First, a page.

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Managing Weapon System Software: Progress and Problems

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Citation Edit

General Accounting Office, Managing Weapon System Software: Progress and Problems (PSAD-78-112) (July 10, 1978) (unclassified digest) (full-text).

Overview Edit

The Department of Defense (DOD) estimates that it spends over $3 billion annually for weapon system software, and the cost is steadily rising. However, software performance has often been unreliable because of serious technical and management problems with the way it is designed, developed, tested, and maintained.

Some of the problems noted were:

  • Primary management reports for four of the nine weapon systems did not include software information.
  • The Office of the Secretary of Defense's software management guidelines did not emphasize software testing or management of software changes after systems are deployed.
  • The Office of the Secretary of Defense had no standard procedures for orderly software testing, and practices varied among programs and even within a single service. Although major weapon systems heavily depend on software to perform critical mission functions, top managers did not fully consider software test results before making major decisions. Experience has shown that software problems have caused at least three times more weapon system unavailability than hardware problems.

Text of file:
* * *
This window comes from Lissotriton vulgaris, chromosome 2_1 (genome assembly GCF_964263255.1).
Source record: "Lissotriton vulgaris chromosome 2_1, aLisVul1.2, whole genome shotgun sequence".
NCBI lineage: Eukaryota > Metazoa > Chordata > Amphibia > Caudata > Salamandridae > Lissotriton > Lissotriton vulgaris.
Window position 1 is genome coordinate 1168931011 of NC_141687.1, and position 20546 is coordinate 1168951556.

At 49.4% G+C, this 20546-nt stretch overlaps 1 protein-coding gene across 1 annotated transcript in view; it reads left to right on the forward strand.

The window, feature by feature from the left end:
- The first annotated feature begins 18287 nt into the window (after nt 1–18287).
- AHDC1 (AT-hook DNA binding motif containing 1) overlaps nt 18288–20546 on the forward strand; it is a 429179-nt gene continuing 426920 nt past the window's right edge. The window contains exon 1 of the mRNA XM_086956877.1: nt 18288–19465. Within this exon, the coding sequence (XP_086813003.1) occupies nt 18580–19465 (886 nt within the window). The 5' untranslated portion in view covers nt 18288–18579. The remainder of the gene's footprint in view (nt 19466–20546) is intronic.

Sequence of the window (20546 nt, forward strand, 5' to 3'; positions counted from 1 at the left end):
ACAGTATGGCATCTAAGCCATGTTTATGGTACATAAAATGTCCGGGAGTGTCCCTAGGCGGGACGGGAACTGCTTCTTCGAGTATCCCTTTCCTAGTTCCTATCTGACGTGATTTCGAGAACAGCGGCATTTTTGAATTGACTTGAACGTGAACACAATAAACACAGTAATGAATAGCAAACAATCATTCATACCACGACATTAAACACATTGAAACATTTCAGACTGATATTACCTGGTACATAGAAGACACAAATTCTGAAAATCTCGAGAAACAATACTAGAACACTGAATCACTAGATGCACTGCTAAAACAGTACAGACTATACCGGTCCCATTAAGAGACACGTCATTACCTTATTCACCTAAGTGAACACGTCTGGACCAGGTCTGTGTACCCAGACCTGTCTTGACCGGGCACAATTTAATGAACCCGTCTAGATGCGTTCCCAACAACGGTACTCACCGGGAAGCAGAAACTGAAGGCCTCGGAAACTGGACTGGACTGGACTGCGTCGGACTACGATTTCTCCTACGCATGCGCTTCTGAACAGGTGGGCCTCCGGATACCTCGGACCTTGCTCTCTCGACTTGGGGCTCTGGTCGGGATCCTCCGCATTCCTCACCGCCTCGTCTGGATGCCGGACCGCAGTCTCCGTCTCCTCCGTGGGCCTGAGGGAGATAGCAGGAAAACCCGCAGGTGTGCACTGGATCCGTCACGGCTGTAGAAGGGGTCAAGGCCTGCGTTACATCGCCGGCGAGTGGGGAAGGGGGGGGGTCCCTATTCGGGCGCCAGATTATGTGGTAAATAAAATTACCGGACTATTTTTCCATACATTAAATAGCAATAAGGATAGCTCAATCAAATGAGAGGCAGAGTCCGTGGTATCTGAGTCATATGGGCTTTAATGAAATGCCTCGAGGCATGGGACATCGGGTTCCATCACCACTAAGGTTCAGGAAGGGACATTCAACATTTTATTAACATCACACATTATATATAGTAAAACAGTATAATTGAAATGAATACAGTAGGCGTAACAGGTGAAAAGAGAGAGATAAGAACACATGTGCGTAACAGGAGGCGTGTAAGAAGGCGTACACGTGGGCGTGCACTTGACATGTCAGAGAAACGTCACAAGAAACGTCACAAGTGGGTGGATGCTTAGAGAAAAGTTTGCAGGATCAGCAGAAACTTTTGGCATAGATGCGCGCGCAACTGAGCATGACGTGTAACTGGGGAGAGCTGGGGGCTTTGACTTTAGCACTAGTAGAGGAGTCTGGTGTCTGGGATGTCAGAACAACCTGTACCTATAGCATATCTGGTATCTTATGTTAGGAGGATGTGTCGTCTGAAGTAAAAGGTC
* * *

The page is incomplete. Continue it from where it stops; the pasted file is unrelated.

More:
• There was no Defense-wide performance criteria for measuring ability. Independent verification of software design and coding in three systems was not planned before full system integration and testing.
  • Operational testing of software before production and deployment was not performed or completed on four systems reviewed. Funds for software testing were either decreased or eliminated because of cost increases in other program areas.
  • Software testing in three of the nine did not include interoperability testing with systems that have a technical interface in order to assess the combined operational performance of the systems.
  • Diagnostic software requirements were reduced to cut program costs when other program areas experienced a cost increase.

These problems increase weapon system life-cycle cost, extend development schedules, and degrade mission performance.

Due to the lack of visibility in the acquisition process, software management is not given the same emphasis as hardware even though software is critical to operational performance of the major weapon systems.

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